PR2IDE Lab

Student counselor working with elementary kids.

About the Lab

(Prejudice, Risk/Resilience, Identity Development, Empowerment/Equity)

The PR2IDE Lab is comprised of graduate and undergraduate students in psychology at Utah State University. Lab members engage in a range of independent and collaborative projects that broadly fall under the umbrella of research in identity development. Ongoing projects focus on intersections of different domains of identity, within the context of marginalization and inequity. In addition, we strive to fulfil our commitments to our communities by incorporating activism and community engagement in to all of the work we do. We are a productive, motivated research team, that also values connection, collaboration, and balance in all that we do.

Meet our alumni

Current Students

Psychology
Directory
Grad - Combined Clinical Counseling
Renee Galliher Lab
Kevin Chi

Kevin Chi

Graduate Student - Combined Clinical/Counseling Psychology

A02363662@usu.edu

Directory
Psychology
Grad - Combined Clinical Counseling
Renee Galliher Lab
Juan Estrada

Juan Estrada

Graduate Student - Combined Clinical/Counseling Program

A02254720@usu.edu

Renee Galliher Lab
Grad - Combined Clinical Counseling
Directory
Psychology
Hay Pradell

Hay Pradell

Graduate Student - Combined Clinical/Counseling Program

hay.pradell@usu.edu

Program Rep
Directory
Renee Galliher Lab
Psychology
Grad - Combined Clinical Counseling
Elizabeth Wong

Elizabeth Wong

Graduate Student - Combined Clinical/Counseling Specialization

A02310051@usu.edu




Mentorship Statement

Renee Galliher and her husband

Mentorship of graduate and undergraduate students has been a focal point of my efforts and an area of strength. My approach to student mentoring is holistic, and my goal is to foster professional and personal development broadly. To this end, I strive to model good professional decision-making with my students, and to make myself available to discuss and explore a wide range of professional and developmental issues. My objective is to provide a mentoring context that conveys high expectations and rewards productivity, while providing support and nurturance as necessary. Concretely, I accomplish this by meeting with my students weekly, providing timely feedback on drafts of written work, and offering material support for the costs of their research when I can.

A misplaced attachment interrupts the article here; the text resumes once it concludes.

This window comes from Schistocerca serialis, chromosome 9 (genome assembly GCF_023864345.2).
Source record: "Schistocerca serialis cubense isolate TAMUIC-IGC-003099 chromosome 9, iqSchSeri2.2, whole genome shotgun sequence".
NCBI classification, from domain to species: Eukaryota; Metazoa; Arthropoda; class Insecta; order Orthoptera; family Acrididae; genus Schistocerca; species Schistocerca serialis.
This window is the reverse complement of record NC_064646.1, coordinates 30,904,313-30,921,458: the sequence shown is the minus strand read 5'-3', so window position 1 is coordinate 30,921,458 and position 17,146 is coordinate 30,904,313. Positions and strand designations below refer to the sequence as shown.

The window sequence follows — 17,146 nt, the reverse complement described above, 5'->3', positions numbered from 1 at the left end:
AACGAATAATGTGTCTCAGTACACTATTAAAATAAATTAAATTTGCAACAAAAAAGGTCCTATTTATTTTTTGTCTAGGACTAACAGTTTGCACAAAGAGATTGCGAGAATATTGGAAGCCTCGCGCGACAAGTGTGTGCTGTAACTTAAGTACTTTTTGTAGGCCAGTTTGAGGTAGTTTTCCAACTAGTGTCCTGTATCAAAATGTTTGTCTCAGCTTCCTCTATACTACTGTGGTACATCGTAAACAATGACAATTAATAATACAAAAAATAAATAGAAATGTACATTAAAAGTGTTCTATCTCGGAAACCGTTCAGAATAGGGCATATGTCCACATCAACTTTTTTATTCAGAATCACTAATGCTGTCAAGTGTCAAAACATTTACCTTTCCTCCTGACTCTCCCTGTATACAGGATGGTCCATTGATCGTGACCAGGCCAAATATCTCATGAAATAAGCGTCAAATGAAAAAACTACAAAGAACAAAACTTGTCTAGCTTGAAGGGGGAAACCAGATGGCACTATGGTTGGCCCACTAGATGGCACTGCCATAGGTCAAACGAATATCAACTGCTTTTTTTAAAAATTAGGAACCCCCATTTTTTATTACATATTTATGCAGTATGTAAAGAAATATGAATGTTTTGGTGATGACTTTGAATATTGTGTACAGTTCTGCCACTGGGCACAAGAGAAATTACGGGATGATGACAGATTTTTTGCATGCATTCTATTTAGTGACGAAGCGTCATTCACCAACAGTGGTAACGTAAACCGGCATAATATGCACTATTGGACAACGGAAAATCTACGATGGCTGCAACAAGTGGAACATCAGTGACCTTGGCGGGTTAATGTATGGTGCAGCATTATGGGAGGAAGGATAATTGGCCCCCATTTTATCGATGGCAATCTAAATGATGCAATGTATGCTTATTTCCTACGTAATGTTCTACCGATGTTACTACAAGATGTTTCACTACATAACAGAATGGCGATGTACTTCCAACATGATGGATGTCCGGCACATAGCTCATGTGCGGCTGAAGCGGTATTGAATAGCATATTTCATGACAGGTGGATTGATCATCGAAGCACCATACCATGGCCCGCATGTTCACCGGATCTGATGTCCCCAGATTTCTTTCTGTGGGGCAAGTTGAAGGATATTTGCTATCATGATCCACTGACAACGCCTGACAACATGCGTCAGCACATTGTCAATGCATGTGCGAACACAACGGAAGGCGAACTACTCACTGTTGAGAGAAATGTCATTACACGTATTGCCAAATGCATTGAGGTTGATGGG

I work collaboratively with students and both undergraduate and graduate students are heavily involved in every aspect of my research program, from grant writing to manuscript publication. I also, however, support independently conceived student projects, which I view as an opportunity for me to expand my own research background and knowledge. Further, I enjoy relaxing and having fun with my students (e.g., hosting end-of-the-semester parties at my home). I’m pleased that my students view me as a valuable source of guidance and information as they complete their research requirements, and also as a source of support and a general resource as they grapple with professional decision-making, developing autonomy, and occasional crises.

Finally, I strive toward multicultural competence in all of my teaching and mentoring activities. In the service of this aspiration, I work to model diversity affirming language and actions in my own personal and professional interactions. I work closely with students as necessary to ensure that appropriate accommodations are available for students with disabilities. I seek to provide a supportive and nurturing environment for diversity in all of its forms, while insisting on an atmosphere of respect and integrity. Given my commitment to enhance diversity within my field, the majority of the students with whom I work in my research lab are first generation college students, ethnic or sexual minority, or from rural/frontier and low socioeconomic status backgrounds. Thus, my responsibility to continually grow my cultural competence and provide a supportive context is critical.

Research Opportunities

Current Projects

  • Construct and Measurement Development of Identity Negotiation Tasks
  • Investigating the Career Development and Professional Trajectories of LGBTQ Students in Engineering
  • Positive Identity Strategies of Racialized LGBTQ+ People of Faith (Elizabeth Wong)
  • Sexual Objectification Experiences of Non-Binary People (Hay Pradell)
  • Latinx men’s intersectional experiences of masculinity (Juan Estrada)
  • The Mental Health Correlates of Microaggressions for LGBTQ+ People of Color (Kevin Chi)

Involvement

Renee Galliher

Renee Galliher

Professor - Combined Clinical/Counseling Specialization

Psychology

Phone: 435-797-3391
Office Location: EDUC 430